cs240a-cilkapps

cs240a-cilkapps - CS 240A : Examples with Cilk+ Divide &...

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1 CS 240A : Examples with Cilk++ Thanks to Charles E. Leiserson for some of these slides Divide & Conquer Paradigm for Cilk++ Solving recurrences Sorting: Quicksort and Mergesort Graph traversal: Breadth-First Search
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2 T P = execution time on P processors T 1 = work T = span * * Also called critical-path length or computational depth . Speedup on p processors T 1 /T p Parallelism T 1 /T Work and Span (Recap)
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3 Sorting Sorting is possibly the most frequently executed operation in computing! Quicksort is the fastest sorting algorithm in practice with an average running time of O(N log N), (but O(N 2 ) worst case performance) Mergesort has worst case performance of O(N log N) for sorting N elements Both based on the recursive divide-and- conquer paradigm
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4 QUICKSORT Basic Quicksort sorting an array S works as follows: If the number of elements in S is 0 or 1 , then return. Pick any element v in S . Call this pivot . Partition the set S-{v} into two disjoint groups: S 1 = {x ε S-{v} | x v} S 2 = {x ε S-{v} | x v} Return quicksort(S 1 ) followed by v followed by quicksort(S 2 )
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5 QUICKSORT 13 21 34 56 32 31 45 78 14 Select Pivot
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6 QUICKSORT 13 21 34 56 32 31 45 78 14 Partition around Pivot 34
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7 QUICKSORT 13 14 21 32 31 45 56 78 34 Quicksort recursively
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8 Parallelizing Quicksort Serial Quicksort sorts an array S as follows: If the number of elements in S is 0 or 1 , then return. Pick any element v in S . Call this pivot . Partition the set S-{v} into two disjoint groups: S 1 = {x ε S-{v} | x v} S 2 = {x ε S-{v} | x v} Return quicksort(S 1 ) followed by v followed by quicksort(S 2 ) Not necessarily so !
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9 template <typename T> void qsort(T begin, T end) { if (begin != end) { T middle = partition( begin, end, bind2nd( less<typename iterator_traits<T>::value_type>(), *begin ) ); cilk_spawn qsort(begin, middle); qsort(max(begin + 1, middle), end); cilk_sync ; } } Parallel Quicksort (Basic) The second recursive call to qsort does not depend on the results of the first recursive call We have an opportunity to speed up the call by making both calls in parallel.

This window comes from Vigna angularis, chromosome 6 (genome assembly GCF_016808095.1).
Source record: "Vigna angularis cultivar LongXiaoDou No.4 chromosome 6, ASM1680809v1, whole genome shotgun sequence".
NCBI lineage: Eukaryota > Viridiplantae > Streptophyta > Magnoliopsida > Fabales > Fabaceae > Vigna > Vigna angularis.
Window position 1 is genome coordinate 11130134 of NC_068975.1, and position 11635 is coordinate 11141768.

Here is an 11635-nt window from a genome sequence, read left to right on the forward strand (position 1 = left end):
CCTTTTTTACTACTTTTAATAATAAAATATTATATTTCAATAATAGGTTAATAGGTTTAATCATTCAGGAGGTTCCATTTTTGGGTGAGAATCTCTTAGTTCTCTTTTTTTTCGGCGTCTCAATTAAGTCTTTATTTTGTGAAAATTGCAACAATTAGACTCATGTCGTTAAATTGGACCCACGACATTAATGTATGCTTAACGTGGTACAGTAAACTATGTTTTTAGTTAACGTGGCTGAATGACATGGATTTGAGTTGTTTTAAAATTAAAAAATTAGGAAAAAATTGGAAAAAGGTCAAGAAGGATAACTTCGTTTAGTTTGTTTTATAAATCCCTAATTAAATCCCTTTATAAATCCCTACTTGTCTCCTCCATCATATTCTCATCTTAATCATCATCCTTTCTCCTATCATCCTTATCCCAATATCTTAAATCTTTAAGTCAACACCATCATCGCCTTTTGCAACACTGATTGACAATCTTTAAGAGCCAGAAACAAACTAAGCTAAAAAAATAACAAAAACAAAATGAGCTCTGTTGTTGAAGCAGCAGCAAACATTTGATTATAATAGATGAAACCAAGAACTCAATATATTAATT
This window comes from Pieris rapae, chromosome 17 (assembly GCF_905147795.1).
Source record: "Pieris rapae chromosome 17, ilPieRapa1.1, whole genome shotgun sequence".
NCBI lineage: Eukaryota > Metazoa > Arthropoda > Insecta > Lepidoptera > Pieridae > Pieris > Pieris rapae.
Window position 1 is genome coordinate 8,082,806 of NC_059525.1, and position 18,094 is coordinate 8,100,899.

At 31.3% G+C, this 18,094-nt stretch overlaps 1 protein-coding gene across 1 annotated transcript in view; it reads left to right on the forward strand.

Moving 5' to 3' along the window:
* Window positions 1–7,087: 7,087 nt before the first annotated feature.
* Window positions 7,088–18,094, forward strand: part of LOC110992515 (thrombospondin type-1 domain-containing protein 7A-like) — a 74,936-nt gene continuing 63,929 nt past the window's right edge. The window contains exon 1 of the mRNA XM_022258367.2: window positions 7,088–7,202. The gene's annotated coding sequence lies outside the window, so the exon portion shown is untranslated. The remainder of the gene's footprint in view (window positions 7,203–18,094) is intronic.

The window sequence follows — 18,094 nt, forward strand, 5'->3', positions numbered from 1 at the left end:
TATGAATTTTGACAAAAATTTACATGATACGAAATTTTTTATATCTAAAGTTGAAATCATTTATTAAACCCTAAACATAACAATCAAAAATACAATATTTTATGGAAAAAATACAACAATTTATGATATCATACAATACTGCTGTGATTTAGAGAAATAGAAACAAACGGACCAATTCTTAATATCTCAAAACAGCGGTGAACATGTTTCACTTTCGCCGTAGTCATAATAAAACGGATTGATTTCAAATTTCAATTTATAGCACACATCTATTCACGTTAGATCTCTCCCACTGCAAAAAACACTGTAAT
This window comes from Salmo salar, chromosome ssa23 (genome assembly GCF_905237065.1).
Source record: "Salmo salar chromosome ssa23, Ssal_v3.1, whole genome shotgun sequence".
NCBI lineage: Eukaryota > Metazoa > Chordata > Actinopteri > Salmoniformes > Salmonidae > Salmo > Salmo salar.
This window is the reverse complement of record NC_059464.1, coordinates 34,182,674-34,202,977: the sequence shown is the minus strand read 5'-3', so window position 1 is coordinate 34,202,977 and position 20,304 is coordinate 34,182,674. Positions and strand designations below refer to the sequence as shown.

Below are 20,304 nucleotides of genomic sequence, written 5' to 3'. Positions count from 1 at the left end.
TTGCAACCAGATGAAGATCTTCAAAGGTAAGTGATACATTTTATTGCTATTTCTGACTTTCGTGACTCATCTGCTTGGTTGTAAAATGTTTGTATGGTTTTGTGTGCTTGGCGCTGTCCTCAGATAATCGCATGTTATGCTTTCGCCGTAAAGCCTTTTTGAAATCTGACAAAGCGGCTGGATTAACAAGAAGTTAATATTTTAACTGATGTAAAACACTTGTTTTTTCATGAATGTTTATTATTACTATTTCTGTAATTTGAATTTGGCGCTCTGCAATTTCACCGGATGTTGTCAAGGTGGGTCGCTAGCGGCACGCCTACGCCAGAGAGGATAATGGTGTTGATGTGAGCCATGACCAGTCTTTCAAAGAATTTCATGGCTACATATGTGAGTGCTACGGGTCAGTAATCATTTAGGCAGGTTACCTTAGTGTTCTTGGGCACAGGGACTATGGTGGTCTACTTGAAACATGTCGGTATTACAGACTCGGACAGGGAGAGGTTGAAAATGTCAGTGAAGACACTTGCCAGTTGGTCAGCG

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10 Performance ./qsort 500000 -cilk_set_worker_count 1 >> 0.083 seconds ./qsort 500000 -cilk_set_worker_count 16 >> 0.014 seconds Speedup = T 1 /T 16 = 0.083/0.014 = 5.93 ./qsort 50000000 -cilk_set_worker_count 1 >> 10.57 seconds ./qsort 50000000 -cilk_set_worker_count 16 >> 1.58 seconds Speedup = T 1 /T 16 = 10.57/1.58 = 6.67
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11 Measure Work/Span Empirically cilkscreen -w ./qsort 50000000 Work = 21593799861 Span = 1261403043 Burdened span = 1261600249 Parallelism = 17.1189 Burdened parallelism = 17.1162 #Spawn = 50000000 #Atomic instructions = 14 cilkscreen -w ./qsort 500000 Work = 178835973 Span = 14378443 Burdened span = 14525767 Parallelism = 12.4378 Burdened parallelism = 12.3116 #Spawn = 500000 #Atomic instructions = 8 workspan ws; ws.start(); sample_qsort(a, a + n); ws.stop(); ws.report(std::cout);
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12 Analyzing Quicksort 13 14 21 32 31 45 56 78 34 Quicksort recursively Assume we have a “great” partitioner that always generates two balanced sets
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13 Work: T 1 (n) = 2T 1 (n/2) + Θ (n) 2T 1 (n/2) = 4T 1 (n/4) + 2 Θ (n/2) ….
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This note was uploaded on 12/27/2011 for the course CMPSC 240A taught by Professor Gilbert during the Fall '09 term at UCSB.

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cs240a-cilkapps - CS 240A : Examples with Cilk+ Divide &...

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